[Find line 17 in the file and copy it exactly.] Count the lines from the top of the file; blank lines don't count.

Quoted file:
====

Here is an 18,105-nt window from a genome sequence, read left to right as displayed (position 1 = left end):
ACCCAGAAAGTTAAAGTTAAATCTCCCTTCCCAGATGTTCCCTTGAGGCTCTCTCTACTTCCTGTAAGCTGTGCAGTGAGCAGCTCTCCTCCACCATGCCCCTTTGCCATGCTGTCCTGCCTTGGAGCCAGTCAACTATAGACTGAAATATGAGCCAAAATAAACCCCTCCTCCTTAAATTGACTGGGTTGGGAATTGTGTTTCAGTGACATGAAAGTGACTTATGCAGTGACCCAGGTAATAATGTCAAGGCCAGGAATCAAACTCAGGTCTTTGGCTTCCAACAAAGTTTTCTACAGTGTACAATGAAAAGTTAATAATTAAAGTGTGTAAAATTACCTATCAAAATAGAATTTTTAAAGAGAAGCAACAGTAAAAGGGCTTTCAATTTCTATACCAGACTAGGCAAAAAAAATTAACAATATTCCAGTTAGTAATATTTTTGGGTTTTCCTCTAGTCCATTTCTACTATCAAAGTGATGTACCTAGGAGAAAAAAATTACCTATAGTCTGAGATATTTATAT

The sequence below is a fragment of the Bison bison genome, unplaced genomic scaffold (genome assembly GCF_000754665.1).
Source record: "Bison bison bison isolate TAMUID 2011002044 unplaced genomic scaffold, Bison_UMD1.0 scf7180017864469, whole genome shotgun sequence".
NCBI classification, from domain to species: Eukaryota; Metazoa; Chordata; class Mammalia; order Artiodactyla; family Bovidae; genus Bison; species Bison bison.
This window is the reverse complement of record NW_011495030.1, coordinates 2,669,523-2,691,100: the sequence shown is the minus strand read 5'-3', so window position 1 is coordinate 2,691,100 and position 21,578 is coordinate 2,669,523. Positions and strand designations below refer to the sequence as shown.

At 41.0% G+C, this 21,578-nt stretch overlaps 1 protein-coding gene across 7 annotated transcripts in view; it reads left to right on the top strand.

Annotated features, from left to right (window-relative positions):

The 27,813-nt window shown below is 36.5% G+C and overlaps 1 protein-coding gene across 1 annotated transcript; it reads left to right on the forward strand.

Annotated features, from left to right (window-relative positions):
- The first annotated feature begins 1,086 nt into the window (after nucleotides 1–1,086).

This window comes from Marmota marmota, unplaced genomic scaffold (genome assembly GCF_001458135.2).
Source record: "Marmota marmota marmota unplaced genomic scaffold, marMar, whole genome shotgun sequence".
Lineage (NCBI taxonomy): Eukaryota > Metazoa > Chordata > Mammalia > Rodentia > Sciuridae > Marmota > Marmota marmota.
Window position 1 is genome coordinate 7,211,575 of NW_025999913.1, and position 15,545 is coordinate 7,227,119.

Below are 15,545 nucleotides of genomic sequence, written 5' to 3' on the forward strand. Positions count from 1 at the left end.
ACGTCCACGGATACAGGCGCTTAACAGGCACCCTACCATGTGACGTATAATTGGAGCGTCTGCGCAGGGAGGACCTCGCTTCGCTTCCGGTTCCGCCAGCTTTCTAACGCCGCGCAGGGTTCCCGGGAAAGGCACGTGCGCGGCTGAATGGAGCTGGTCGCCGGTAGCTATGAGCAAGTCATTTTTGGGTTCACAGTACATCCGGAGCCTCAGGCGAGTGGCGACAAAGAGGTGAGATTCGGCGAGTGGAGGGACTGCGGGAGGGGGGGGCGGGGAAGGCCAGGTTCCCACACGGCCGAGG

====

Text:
ACGTCCACGGATACAGGCGCTTAACAGGCACCCTACCATGTGACGTATAATTGGAGCGTCTGCGCAGGGAGGACCTCGCTTCGCTTCCGGTTCCGCCAGCTTTCTAACGCCGCGCAGGGTTCCCGGGAAAGGCACGTGCGCGGCTGAATGGAGCTGGTCGCCGGTAGCTATGAGCAAGTCATTTTTGGGTTCACAGTACATCCGGAGCCTCAGGCGAGTGGCGACAAAGAGGTGAGATTCGGCGAGTGGAGGGACTGCGGGAGGGGGGGGCGGGGAAGGCCAGGTTCCCACACGGCCGAGG